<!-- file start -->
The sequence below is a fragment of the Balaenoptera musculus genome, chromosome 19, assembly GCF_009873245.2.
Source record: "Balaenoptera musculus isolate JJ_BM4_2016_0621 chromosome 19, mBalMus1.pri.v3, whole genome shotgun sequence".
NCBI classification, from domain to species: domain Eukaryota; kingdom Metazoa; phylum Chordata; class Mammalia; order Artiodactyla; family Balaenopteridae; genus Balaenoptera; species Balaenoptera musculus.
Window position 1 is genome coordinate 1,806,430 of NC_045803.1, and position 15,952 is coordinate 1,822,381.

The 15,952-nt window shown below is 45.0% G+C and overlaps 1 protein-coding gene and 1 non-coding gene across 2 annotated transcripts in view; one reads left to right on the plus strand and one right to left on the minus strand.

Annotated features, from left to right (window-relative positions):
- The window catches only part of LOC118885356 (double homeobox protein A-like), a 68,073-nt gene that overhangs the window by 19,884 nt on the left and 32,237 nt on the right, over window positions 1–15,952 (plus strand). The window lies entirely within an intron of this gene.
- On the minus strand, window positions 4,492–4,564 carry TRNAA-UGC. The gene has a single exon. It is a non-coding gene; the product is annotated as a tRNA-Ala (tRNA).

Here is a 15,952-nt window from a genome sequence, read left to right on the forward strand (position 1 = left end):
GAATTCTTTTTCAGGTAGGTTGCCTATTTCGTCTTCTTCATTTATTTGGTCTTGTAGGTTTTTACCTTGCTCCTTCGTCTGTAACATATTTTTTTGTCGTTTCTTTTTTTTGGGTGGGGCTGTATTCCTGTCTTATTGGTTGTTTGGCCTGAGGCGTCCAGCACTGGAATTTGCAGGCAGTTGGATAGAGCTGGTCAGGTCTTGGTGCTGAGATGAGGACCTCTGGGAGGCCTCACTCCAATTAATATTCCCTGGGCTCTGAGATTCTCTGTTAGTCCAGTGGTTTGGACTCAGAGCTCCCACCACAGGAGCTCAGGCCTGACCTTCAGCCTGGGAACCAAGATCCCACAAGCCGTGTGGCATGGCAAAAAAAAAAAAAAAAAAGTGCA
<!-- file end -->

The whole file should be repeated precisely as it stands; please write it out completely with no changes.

The sequence below is a fragment of the Balaenoptera musculus genome, chromosome 19, assembly GCF_009873245.2.
Source record: "Balaenoptera musculus isolate JJ_BM4_2016_0621 chromosome 19, mBalMus1.pri.v3, whole genome shotgun sequence".
NCBI classification, from domain to species: domain Eukaryota; kingdom Metazoa; phylum Chordata; class Mammalia; order Artiodactyla; family Balaenopteridae; genus Balaenoptera; species Balaenoptera musculus.
Window position 1 is genome coordinate 1,806,430 of NC_045803.1, and position 15,952 is coordinate 1,822,381.

The 15,952-nt window shown below is 45.0% G+C and overlaps 1 protein-coding gene and 1 non-coding gene across 2 annotated transcripts in view; one reads left to right on the plus strand and one right to left on the minus strand.

Annotated features, from left to right (window-relative positions):
- The window catches only part of LOC118885356 (double homeobox protein A-like), a 68,073-nt gene that overhangs the window by 19,884 nt on the left and 32,237 nt on the right, over window positions 1–15,952 (plus strand). The window lies entirely within an intron of this gene.
- On the minus strand, window positions 4,492–4,564 carry TRNAA-UGC. The gene has a single exon. It is a non-coding gene; the product is annotated as a tRNA-Ala (tRNA).

Here is a 15,952-nt window from a genome sequence, read left to right on the forward strand (position 1 = left end):
GAATTCTTTTTCAGGTAGGTTGCCTATTTCGTCTTCTTCATTTATTTGGTCTTGTAGGTTTTTACCTTGCTCCTTCGTCTGTAACATATTTTTTTGTCGTTTCTTTTTTTTGGGTGGGGCTGTATTCCTGTCTTATTGGTTGTTTGGCCTGAGGCGTCCAGCACTGGAATTTGCAGGCAGTTGGATAGAGCTGGTCAGGTCTTGGTGCTGAGATGAGGACCTCTGGGAGGCCTCACTCCAATTAATATTCCCTGGGCTCTGAGATTCTCTGTTAGTCCAGTGGTTTGGACTCAGAGCTCCCACCACAGGAGCTCAGGCCTGACCTTCAGCCTGGGAACCAAGATCCCACAAGCCGTGTGGCATGGCAAAAAAAAAAAAAAAAAAGTGCA